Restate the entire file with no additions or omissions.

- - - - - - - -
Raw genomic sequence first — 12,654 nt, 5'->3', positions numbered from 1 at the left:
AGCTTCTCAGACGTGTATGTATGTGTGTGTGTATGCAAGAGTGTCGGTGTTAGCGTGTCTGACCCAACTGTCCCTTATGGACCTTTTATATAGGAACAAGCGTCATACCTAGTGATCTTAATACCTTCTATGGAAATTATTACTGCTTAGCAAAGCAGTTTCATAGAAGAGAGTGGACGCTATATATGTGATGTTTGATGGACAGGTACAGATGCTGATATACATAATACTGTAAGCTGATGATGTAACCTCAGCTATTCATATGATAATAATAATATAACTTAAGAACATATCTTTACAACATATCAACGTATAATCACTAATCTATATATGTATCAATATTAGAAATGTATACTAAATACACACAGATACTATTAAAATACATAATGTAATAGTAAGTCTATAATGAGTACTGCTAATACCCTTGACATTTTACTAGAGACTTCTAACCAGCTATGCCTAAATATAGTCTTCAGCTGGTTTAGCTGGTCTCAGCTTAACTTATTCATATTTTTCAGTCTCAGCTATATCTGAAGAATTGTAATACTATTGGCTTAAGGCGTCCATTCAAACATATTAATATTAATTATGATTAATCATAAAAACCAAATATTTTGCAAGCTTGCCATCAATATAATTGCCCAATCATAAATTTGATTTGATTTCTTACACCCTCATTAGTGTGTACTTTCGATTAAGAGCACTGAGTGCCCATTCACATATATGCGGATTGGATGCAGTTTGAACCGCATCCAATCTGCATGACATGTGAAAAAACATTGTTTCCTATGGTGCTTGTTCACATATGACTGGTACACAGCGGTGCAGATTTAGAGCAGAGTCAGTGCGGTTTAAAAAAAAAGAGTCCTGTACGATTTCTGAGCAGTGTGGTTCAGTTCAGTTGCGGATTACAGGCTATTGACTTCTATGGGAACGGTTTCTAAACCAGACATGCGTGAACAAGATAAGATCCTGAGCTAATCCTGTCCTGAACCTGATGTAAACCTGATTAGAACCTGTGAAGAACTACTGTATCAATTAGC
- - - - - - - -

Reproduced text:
Raw genomic sequence first — 12,654 nt, 5'->3', positions numbered from 1 at the left:
AGCTTCTCAGACGTGTATGTATGTGTGTGTGTATGCAAGAGTGTCGGTGTTAGCGTGTCTGACCCAACTGTCCCTTATGGACCTTTTATATAGGAACAAGCGTCATACCTAGTGATCTTAATACCTTCTATGGAAATTATTACTGCTTAGCAAAGCAGTTTCATAGAAGAGAGTGGACGCTATATATGTGATGTTTGATGGACAGGTACAGATGCTGATATACATAATACTGTAAGCTGATGATGTAACCTCAGCTATTCATATGATAATAATAATATAACTTAAGAACATATCTTTACAACATATCAACGTATAATCACTAATCTATATATGTATCAATATTAGAAATGTATACTAAATACACACAGATACTATTAAAATACATAATGTAATAGTAAGTCTATAATGAGTACTGCTAATACCCTTGACATTTTACTAGAGACTTCTAACCAGCTATGCCTAAATATAGTCTTCAGCTGGTTTAGCTGGTCTCAGCTTAACTTATTCATATTTTTCAGTCTCAGCTATATCTGAAGAATTGTAATACTATTGGCTTAAGGCGTCCATTCAAACATATTAATATTAATTATGATTAATCATAAAAACCAAATATTTTGCAAGCTTGCCATCAATATAATTGCCCAATCATAAATTTGATTTGATTTCTTACACCCTCATTAGTGTGTACTTTCGATTAAGAGCACTGAGTGCCCATTCACATATATGCGGATTGGATGCAGTTTGAACCGCATCCAATCTGCATGACATGTGAAAAAACATTGTTTCCTATGGTGCTTGTTCACATATGACTGGTACACAGCGGTGCAGATTTAGAGCAGAGTCAGTGCGGTTTAAAAAAAAAGAGTCCTGTACGATTTCTGAGCAGTGTGGTTCAGTTCAGTTGCGGATTACAGGCTATTGACTTCTATGGGAACGGTTTCTAAACCAGACATGCGTGAACAAGATAAGATCCTGAGCTAATCCTGTCCTGAACCTGATGTAAACCTGATTAGAACCTGTGAAGAACTACTGTATCAATTAGC